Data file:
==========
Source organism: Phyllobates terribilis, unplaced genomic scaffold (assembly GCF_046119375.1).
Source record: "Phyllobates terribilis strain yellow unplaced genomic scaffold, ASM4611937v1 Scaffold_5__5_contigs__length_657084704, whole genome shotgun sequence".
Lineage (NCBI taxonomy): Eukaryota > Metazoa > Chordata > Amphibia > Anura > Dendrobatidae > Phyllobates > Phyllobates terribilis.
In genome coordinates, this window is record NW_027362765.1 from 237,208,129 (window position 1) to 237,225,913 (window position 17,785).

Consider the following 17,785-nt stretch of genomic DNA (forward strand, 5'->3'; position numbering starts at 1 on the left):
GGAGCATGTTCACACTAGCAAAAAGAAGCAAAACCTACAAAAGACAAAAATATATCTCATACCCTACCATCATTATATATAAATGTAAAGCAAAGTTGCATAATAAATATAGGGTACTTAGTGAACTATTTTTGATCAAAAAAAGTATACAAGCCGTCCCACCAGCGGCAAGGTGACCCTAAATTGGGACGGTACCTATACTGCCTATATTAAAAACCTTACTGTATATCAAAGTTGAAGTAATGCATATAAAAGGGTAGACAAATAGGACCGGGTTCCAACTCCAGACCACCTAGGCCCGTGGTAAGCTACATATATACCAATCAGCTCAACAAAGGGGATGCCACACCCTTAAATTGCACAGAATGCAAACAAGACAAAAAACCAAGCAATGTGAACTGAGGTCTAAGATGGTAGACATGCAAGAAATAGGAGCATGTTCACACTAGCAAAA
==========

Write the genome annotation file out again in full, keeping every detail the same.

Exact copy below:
Source organism: Phyllobates terribilis, unplaced genomic scaffold (assembly GCF_046119375.1).
Source record: "Phyllobates terribilis strain yellow unplaced genomic scaffold, ASM4611937v1 Scaffold_5__5_contigs__length_657084704, whole genome shotgun sequence".
Lineage (NCBI taxonomy): Eukaryota > Metazoa > Chordata > Amphibia > Anura > Dendrobatidae > Phyllobates > Phyllobates terribilis.
In genome coordinates, this window is record NW_027362765.1 from 237,208,129 (window position 1) to 237,225,913 (window position 17,785).

Consider the following 17,785-nt stretch of genomic DNA (forward strand, 5'->3'; position numbering starts at 1 on the left):
GGAGCATGTTCACACTAGCAAAAAGAAGCAAAACCTACAAAAGACAAAAATATATCTCATACCCTACCATCATTATATATAAATGTAAAGCAAAGTTGCATAATAAATATAGGGTACTTAGTGAACTATTTTTGATCAAAAAAAGTATACAAGCCGTCCCACCAGCGGCAAGGTGACCCTAAATTGGGACGGTACCTATACTGCCTATATTAAAAACCTTACTGTATATCAAAGTTGAAGTAATGCATATAAAAGGGTAGACAAATAGGACCGGGTTCCAACTCCAGACCACCTAGGCCCGTGGTAAGCTACATATATACCAATCAGCTCAACAAAGGGGATGCCACACCCTTAAATTGCACAGAATGCAAACAAGACAAAAAACCAAGCAATGTGAACTGAGGTCTAAGATGGTAGACATGCAAGAAATAGGAGCATGTTCACACTAGCAAAA